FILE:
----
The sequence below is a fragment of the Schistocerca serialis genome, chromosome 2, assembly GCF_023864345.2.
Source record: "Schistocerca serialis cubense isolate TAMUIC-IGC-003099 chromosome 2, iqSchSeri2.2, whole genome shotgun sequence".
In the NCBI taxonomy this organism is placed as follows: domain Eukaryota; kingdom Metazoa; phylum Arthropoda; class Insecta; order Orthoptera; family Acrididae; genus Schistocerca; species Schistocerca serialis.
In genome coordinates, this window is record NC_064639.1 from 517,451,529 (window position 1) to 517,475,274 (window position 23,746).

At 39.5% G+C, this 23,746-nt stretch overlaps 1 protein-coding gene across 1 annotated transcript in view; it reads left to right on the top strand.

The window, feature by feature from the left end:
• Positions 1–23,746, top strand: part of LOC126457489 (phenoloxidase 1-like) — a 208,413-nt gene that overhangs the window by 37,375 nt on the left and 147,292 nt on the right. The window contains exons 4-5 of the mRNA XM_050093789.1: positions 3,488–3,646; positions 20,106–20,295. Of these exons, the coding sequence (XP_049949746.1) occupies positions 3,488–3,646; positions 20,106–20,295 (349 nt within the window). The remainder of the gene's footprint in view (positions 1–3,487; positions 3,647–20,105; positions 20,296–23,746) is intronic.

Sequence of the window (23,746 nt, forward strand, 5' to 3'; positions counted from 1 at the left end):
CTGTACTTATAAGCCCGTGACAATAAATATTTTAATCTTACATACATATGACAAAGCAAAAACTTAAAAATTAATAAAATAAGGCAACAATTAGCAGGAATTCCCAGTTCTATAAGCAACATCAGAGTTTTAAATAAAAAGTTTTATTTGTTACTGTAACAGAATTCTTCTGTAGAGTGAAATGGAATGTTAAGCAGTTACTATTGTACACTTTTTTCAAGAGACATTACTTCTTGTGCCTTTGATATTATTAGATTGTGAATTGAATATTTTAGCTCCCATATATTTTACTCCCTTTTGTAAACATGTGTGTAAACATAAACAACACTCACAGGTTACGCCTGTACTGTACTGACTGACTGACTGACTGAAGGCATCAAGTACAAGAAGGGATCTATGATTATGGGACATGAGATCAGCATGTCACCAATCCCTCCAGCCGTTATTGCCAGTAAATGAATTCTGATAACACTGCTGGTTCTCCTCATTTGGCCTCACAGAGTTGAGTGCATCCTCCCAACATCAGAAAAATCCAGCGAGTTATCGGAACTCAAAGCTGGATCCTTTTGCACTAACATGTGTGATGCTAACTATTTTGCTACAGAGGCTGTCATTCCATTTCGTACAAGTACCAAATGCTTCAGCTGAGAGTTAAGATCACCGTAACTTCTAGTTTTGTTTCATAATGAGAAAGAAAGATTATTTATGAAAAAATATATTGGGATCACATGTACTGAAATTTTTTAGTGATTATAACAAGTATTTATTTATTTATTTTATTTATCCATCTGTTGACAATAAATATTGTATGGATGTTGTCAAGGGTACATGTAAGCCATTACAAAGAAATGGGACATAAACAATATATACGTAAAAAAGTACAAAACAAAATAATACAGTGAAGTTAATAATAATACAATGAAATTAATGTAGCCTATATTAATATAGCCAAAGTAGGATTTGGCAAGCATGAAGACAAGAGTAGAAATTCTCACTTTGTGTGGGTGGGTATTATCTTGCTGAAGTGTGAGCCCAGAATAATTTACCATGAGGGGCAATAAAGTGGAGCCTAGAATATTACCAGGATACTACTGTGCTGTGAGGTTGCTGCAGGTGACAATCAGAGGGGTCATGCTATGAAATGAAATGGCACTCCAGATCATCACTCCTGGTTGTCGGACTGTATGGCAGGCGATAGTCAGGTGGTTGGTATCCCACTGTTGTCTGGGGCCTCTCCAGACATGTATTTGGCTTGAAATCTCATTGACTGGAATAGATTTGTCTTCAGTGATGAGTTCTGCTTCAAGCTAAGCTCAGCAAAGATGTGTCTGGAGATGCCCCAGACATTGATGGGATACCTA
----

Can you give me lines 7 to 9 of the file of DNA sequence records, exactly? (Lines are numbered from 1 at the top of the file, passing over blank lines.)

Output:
• Positions 1–23,746, top strand: part of LOC126457489 (phenoloxidase 1-like) — a 208,413-nt gene that overhangs the window by 37,375 nt on the left and 147,292 nt on the right. The window contains exons 4-5 of the mRNA XM_050093789.1: positions 3,488–3,646; positions 20,106–20,295. Of these exons, the coding sequence (XP_049949746.1) occupies positions 3,488–3,646; positions 20,106–20,295 (349 nt within the window). The remainder of the gene's footprint in view (positions 1–3,487; positions 3,647–20,105; positions 20,296–23,746) is intronic.

Sequence of the window (23,746 nt, forward strand, 5' to 3'; positions counted from 1 at the left end):
CTGTACTTATAAGCCCGTGACAATAAATATTTTAATCTTACATACATATGACAAAGCAAAAACTTAAAAATTAATAAAATAAGGCAACAATTAGCAGGAATTCCCAGTTCTATAAGCAACATCAGAGTTTTAAATAAAAAGTTTTATTTGTTACTGTAACAGAATTCTTCTGTAGAGTGAAATGGAATGTTAAGCAGTTACTATTGTACACTTTTTTCAAGAGACATTACTTCTTGTGCCTTTGATATTATTAGATTGTGAATTGAATATTTTAGCTCCCATATATTTTACTCCCTTTTGTAAACATGTGTGTAAACATAAACAACACTCACAGGTTACGCCTGTACTGTACTGACTGACTGACTGACTGAAGGCATCAAGTACAAGAAGGGATCTATGATTATGGGACATGAGATCAGCATGTCACCAATCCCTCCAGCCGTTATTGCCAGTAAATGAATTCTGATAACACTGCTGGTTCTCCTCATTTGGCCTCACAGAGTTGAGTGCATCCTCCCAACATCAGAAAAATCCAGCGAGTTATCGGAACTCAAAGCTGGATCCTTTTGCACTAACATGTGTGATGCTAACTATTTTGCTACAGAGGCTGTCATTCCATTTCGTACAAGTACCAAATGCTTCAGCTGAGAGTTAAGATCACCGTAACTTCTAGTTTTGTTTCATAATGAGAAAGAAAGATTATTTATGAAAAAATATATTGGGATCACATGTACTGAAATTTTTTAGTGATTATAACAAGTATTTATTTATTTATTTTATTTATCCATCTGTTGACAATAAATATTGTATGGATGTTGTCAAGGGTACATGTAAGCCATTACAAAGAAATGGGACATAAACAATATATACGTAAAAAAGTACAAAACAAAATAATACAGTGAAGTTAATAATAATACAATGAAATTAATGTAGCCTATATTAATATAGCCAAAGTAGGATTTGGCAAGCATGAAGACAAGAGTAGAAATTCTCACTTTGTGTGGGTGGGTATTATCTTGCTGAAGTGTGAGCCCAGAATAATTTACCATGAGGGGCAATAAAGTGGAGCCTAGAATATTACCAGGATACTACTGTGCTGTGAGGTTGCTGCAGGTGACAATCAGAGGGGTCATGCTATGAAATGAAATGGCACTCCAGATCATCACTCCTGGTTGTCGGACTGTATGGCAGGCGATAGTCAGGTGGTTGGTATCCCACTGTTGTCTGGGGCCTCTCCAGACATGTATTTGGCTTGAAATCTCATTGACTGGAATAGATTTGTCTTCAGTGATGAGTTCTGCTTCAAGCTAAGCTCAGCAAAGATGTGTCTGGAGATGCCCCAGACATTGATGGGATACCTA